The bulk of youth in the modern era have completely forgotten how to move, and have lost all sense of what their body is doing in space (proprioception). Teaching them to hip hinge can be a daunting task, particularly if you’ve been hinging for years it came naturally to you.
In my original
, the posterior chain was only trained with bridge variations and supermans. Looking back, I was wrong to set it up that way.
You have to teach the hip hinge to all athletes, preferably before they get to high school.
should be teaching better movement patterns. The hip hinge is the backbone of the athletic position, and from it, almost every athletic play begins. It’s from this position that you optimize weight distribution for safe, powerful agility in any direction. It’s from the hip hinge pattern that you better understand the squat, and lay the foundation for any decent training program.
The Basic Athletic Position
The typical scenario youth coaches find themselves in is one coach and 40+ athletes. I recommend starting kids in a grid of lines where each athlete is five yards behind the athlete in front of them, and five yards from the one to their left and right. From here you can control, instruct, and assess each of them most efficiently.
Start the athletes with feet shoulder width apart. Ask them to look straight ahead to the horizon and retract their shoulder blades. Teach this so that you can begin to simply cue: “retract.” Now ask them to soften their knees. Teach them with visual demonstration that the shins remain close to vertical, as the hips and knees both flex slightly. Once the athletes have shoulders retracted, eyes ahead to the horizon, and softened knees, cue them to “bow.” Most athletes are now in an athletic position. Don’t over-cue an athlete who got it mostly right; just let them stand there being awesome, and let them know about it.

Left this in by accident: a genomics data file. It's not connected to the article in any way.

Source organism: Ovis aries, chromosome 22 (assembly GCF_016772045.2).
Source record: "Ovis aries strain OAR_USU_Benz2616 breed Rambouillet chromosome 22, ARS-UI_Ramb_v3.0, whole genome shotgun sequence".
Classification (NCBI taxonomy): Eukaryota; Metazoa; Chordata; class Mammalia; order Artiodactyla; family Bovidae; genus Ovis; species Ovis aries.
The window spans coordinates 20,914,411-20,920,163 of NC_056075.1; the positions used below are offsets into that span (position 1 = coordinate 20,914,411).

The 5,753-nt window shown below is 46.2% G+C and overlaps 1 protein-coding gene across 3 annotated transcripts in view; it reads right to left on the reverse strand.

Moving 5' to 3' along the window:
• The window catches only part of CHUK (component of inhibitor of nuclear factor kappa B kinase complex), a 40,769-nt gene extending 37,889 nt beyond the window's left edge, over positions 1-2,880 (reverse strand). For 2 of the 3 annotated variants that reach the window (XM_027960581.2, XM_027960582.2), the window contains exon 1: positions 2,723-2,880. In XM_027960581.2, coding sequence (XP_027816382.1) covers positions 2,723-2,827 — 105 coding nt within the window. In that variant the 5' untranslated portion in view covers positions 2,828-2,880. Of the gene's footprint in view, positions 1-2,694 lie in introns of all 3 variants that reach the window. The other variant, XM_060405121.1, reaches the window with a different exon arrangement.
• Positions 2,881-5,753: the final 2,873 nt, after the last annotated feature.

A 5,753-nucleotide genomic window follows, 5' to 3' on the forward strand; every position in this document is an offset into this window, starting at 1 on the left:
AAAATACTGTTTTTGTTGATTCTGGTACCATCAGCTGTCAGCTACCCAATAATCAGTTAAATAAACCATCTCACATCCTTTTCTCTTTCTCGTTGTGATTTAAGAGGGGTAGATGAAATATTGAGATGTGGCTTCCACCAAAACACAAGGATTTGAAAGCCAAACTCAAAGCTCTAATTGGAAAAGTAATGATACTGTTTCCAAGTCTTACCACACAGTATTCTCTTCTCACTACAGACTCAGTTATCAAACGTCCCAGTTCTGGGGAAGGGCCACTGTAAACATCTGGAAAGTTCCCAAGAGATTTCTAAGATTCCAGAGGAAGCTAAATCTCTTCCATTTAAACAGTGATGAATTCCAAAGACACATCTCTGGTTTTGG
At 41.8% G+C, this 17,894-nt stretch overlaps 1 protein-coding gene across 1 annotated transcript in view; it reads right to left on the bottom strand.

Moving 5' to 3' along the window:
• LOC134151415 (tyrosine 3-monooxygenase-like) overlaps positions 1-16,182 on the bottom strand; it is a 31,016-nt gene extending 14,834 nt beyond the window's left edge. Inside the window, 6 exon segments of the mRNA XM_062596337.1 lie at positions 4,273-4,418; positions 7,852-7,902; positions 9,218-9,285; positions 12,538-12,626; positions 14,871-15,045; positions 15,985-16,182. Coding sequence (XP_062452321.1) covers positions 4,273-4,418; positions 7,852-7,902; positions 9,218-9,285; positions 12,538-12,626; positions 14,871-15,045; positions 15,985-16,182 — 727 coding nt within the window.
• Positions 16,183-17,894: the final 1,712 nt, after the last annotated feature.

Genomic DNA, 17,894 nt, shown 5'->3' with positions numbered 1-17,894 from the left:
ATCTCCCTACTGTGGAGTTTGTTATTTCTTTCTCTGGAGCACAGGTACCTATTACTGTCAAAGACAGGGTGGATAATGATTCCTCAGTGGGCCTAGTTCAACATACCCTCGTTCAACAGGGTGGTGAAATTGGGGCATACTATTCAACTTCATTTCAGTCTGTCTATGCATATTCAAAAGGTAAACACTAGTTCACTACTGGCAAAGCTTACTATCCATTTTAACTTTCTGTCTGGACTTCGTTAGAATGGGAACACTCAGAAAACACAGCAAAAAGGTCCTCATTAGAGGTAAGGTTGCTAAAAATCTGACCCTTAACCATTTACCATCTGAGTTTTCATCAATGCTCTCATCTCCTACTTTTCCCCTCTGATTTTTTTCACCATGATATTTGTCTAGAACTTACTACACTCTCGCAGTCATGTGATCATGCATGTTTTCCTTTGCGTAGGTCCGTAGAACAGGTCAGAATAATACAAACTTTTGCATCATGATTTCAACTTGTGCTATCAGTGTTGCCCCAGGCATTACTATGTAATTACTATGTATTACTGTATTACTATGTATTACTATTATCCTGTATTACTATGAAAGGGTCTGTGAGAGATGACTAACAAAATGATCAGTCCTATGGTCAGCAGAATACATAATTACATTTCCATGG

The common faults are:
- The Squatty Hinge: Too much forward knee flexion over the toes
- The Electrocuted Hinge: Overly stiff legs with no knee flexion
- The Reachy Hinge: Reaching their head and shoulders forward towards the ground. These athletes have no concept of bending using the legs, and are often the toughest fixes.
Have athletes hold the bowed position while you patrol the room looking for reachy, squatty, or electrocuted hinges. For those struggling, I find the best fixes are:
- Reset. Help them pull their shoulders into retraction and try again.
- If they have retraction but are squatty, put one hand on their shoulder and one on their knees, and push the knees back so that they find the hinge.
- If they are electrocuted, softly push on the back of their knees to soften them. Bring their shins vertical and call their attention to this. Then put a hand on their shoulder and one on their knee to slowly maneuver them into the bottom position.
At this point, most athletes should be in a decent athletic position.
Progress to the Full Hip Hinge
The full hip hinge maintains shoulder retraction while pushing the hips even further back, to the extent of the athlete’s range of motion. This must be taught well before any deadlift variation, kettlebell swing variant, and certainly before any Olympic lifting.